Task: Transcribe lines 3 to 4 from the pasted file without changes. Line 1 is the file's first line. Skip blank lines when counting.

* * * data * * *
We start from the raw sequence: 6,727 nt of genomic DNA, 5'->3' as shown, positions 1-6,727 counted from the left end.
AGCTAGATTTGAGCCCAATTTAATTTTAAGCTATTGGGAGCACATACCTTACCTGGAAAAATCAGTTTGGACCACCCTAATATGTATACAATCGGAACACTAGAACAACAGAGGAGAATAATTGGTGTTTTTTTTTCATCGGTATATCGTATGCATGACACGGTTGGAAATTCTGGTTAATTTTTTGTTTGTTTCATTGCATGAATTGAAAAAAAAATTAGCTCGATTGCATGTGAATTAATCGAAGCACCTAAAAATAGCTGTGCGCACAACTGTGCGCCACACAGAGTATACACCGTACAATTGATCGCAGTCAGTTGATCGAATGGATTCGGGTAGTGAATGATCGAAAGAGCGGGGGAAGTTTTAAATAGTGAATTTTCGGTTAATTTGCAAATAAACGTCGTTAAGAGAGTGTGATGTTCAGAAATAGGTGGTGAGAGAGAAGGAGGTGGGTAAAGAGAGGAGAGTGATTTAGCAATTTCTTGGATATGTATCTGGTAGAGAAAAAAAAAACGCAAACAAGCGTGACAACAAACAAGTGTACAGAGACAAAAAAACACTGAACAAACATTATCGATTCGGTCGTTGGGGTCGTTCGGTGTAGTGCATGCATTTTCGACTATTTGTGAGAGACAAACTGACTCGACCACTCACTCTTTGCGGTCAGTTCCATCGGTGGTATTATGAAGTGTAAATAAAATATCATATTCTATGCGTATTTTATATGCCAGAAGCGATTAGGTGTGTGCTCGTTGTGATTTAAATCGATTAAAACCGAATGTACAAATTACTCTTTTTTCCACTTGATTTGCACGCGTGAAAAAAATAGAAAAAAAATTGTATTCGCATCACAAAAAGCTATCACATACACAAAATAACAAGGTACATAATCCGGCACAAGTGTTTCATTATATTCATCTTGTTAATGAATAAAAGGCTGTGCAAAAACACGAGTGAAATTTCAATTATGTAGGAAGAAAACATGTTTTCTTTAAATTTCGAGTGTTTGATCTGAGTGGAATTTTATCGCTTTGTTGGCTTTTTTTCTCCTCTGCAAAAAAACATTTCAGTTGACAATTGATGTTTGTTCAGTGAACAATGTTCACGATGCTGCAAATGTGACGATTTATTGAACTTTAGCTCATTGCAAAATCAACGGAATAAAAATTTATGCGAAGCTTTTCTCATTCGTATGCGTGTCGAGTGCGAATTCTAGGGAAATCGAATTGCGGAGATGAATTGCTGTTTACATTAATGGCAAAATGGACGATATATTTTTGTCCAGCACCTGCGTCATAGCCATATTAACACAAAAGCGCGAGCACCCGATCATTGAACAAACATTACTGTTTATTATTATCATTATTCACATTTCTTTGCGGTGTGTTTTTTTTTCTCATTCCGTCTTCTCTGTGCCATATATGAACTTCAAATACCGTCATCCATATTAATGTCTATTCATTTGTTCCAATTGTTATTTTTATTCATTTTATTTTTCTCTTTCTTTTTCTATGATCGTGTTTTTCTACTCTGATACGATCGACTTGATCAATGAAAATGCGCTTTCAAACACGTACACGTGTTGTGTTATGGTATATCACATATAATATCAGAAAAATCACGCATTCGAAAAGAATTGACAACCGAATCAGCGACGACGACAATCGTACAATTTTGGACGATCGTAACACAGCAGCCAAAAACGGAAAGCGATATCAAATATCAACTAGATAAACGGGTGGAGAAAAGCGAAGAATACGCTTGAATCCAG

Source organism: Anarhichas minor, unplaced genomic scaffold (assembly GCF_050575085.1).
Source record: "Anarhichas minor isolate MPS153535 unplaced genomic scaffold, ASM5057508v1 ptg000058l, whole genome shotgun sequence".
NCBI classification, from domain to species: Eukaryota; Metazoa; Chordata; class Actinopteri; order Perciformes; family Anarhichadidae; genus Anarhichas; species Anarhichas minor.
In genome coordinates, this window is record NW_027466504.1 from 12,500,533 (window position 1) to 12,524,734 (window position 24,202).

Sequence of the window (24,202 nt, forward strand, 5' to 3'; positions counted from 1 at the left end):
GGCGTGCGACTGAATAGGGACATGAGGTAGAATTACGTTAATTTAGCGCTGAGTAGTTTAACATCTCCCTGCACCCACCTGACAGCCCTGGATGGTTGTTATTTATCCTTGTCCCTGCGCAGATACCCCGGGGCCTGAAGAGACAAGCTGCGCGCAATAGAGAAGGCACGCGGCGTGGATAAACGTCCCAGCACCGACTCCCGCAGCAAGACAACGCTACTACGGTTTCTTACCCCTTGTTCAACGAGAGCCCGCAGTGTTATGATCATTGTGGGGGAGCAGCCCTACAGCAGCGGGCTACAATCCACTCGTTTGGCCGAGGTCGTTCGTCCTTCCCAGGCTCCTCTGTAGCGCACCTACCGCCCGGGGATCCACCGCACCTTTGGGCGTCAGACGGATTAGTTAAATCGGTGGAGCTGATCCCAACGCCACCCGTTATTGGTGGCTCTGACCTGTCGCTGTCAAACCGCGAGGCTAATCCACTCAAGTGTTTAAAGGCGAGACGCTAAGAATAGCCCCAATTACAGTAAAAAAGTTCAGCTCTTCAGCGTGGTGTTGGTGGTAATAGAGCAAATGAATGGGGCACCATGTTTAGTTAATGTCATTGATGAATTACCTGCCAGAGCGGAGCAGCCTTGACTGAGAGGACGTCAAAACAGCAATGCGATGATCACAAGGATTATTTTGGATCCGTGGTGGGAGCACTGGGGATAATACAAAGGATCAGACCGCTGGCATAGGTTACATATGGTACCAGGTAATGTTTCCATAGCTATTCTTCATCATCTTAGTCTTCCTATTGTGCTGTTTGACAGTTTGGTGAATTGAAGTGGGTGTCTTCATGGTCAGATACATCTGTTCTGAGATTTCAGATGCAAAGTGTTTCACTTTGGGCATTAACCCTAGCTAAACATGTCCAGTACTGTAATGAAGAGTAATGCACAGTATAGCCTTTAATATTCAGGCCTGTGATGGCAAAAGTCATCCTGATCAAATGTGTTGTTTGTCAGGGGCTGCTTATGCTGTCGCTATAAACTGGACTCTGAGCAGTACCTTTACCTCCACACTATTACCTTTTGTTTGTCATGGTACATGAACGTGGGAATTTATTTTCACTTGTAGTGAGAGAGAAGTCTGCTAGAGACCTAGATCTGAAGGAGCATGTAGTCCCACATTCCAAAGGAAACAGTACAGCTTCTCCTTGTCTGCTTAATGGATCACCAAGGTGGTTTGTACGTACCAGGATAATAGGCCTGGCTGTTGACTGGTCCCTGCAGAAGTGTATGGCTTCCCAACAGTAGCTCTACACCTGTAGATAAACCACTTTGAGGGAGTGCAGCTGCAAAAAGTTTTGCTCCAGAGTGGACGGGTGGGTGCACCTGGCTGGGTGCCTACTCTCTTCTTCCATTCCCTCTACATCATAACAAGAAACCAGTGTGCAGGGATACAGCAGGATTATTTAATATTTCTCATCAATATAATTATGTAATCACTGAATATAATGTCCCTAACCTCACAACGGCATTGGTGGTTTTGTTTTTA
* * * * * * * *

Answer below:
Source organism: Anarhichas minor, unplaced genomic scaffold (assembly GCF_050575085.1).
Source record: "Anarhichas minor isolate MPS153535 unplaced genomic scaffold, ASM5057508v1 ptg000058l, whole genome shotgun sequence".